The French Court of Cassation (‘the Court’) has ruled that Uber drivers are employees and not independent contractors in a decision which grapples with some of the key issues in the Uber v Aslam case due to be heard by the UK Supreme Court in July 2020.
Although limited to French law (in which individuals are either employees or not – there is no category of ‘worker’), the fundamental argument here was similar to that of the UK litigation: that the contractual position did not reflect the reality of the situation.
The Court’s focus was on the ‘legal subordination’ of the Uber drivers – in other words the degree of control Uber had – and placed weight on the fact that Uber could sanction drivers, unilaterally imposed terms and conditions and the platform was ‘set up and entirely organised by Uber’.
The Court also found that the fact that drivers could pick and choose when to work did not undermine the fact that there was an employment relationship whilst the drivers were actually working. This is also a point of contention in the UK litigation (albeit in the context of worker status rather than employee).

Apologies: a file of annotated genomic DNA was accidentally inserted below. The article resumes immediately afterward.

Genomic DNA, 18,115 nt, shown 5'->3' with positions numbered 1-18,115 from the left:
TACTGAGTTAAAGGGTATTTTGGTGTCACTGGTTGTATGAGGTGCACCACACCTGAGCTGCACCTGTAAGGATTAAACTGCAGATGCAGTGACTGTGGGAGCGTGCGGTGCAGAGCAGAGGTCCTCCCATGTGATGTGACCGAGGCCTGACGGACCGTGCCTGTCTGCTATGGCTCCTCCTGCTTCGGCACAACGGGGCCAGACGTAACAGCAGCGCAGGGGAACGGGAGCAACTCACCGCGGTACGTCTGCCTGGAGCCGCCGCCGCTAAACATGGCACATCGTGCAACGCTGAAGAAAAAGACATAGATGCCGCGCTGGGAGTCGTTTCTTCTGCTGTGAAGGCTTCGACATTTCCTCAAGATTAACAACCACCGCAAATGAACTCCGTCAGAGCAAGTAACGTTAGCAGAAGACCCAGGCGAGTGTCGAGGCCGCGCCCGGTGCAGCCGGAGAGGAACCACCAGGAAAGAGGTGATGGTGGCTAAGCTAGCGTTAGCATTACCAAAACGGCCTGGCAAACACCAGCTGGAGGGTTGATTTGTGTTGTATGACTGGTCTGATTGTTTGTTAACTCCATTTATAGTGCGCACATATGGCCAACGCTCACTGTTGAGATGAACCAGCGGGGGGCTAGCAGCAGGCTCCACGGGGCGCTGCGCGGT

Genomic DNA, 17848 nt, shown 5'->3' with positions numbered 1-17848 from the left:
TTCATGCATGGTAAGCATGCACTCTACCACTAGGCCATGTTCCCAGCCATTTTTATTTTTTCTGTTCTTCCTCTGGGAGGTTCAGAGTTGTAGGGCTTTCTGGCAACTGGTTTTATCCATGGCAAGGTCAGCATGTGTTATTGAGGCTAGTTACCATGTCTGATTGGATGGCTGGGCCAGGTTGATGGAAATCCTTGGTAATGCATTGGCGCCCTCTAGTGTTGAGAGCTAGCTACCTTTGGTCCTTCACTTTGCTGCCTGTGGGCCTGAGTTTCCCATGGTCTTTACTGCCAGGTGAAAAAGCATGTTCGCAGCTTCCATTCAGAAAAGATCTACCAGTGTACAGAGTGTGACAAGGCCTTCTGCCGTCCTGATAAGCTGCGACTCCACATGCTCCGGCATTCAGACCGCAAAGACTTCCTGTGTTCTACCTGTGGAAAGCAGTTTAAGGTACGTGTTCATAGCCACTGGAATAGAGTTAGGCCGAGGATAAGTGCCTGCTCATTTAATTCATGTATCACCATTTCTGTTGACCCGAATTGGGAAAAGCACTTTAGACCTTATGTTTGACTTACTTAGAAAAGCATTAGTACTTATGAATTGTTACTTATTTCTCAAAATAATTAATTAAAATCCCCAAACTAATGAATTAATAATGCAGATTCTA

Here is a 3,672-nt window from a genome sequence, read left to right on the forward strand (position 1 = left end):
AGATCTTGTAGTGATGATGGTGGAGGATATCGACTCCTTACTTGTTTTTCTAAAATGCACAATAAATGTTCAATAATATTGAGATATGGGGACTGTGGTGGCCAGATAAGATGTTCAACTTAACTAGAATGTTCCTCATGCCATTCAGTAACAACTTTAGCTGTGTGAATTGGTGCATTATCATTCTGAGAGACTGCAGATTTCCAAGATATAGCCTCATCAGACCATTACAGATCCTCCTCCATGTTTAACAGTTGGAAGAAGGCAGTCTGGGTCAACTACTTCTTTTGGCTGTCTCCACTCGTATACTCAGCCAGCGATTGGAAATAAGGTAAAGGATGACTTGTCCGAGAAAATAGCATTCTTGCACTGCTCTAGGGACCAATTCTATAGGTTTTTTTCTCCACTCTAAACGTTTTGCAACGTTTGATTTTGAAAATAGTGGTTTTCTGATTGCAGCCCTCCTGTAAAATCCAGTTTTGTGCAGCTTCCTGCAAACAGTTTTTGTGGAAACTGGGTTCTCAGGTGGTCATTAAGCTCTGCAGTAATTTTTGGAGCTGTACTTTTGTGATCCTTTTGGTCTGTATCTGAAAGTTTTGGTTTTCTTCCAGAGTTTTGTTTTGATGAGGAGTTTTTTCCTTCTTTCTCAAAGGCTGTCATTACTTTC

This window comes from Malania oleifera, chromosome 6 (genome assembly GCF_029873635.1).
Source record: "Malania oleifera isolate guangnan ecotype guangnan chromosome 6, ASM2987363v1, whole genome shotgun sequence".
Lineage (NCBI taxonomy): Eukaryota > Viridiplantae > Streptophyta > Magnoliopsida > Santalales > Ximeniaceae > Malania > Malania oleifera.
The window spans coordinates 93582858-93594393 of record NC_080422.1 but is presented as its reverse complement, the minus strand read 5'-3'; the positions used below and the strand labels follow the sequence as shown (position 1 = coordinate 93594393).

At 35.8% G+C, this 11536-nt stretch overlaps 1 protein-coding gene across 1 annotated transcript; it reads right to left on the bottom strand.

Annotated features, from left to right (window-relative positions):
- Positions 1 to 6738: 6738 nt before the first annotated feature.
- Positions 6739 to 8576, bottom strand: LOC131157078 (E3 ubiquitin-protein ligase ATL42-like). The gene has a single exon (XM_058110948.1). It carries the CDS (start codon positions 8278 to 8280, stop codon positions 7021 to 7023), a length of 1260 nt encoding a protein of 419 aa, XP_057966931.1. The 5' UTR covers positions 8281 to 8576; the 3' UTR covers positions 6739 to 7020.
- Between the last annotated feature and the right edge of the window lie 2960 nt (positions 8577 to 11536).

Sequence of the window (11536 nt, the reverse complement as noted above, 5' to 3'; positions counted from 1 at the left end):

In coming to their decision the Court also undertook an in-depth analysis of how the Uber app manages its drivers, which applies equally to the UK, and its findings appear to corroborate that of the Employment Tribunal (‘ET’) in the UK when the Uber case was first litigated. It is worth noting that the latter judgment took a particularly dim view of Uber’s attempts to render their drivers self-employed.
So, whilst not directly applicable to UK law, the Court tackled core issues present in the UK litigation and found in favour of the drivers for similar reasons as the ET, Employment Appeal Tribunal and Court of Appeal did in the UK.
Whether the Supreme Court will take a different view is currently a matter of speculation, but this case will likely gain its attention – particularly in relation to the inner workings of Uber’s algorithms and how they impart control upon its drivers.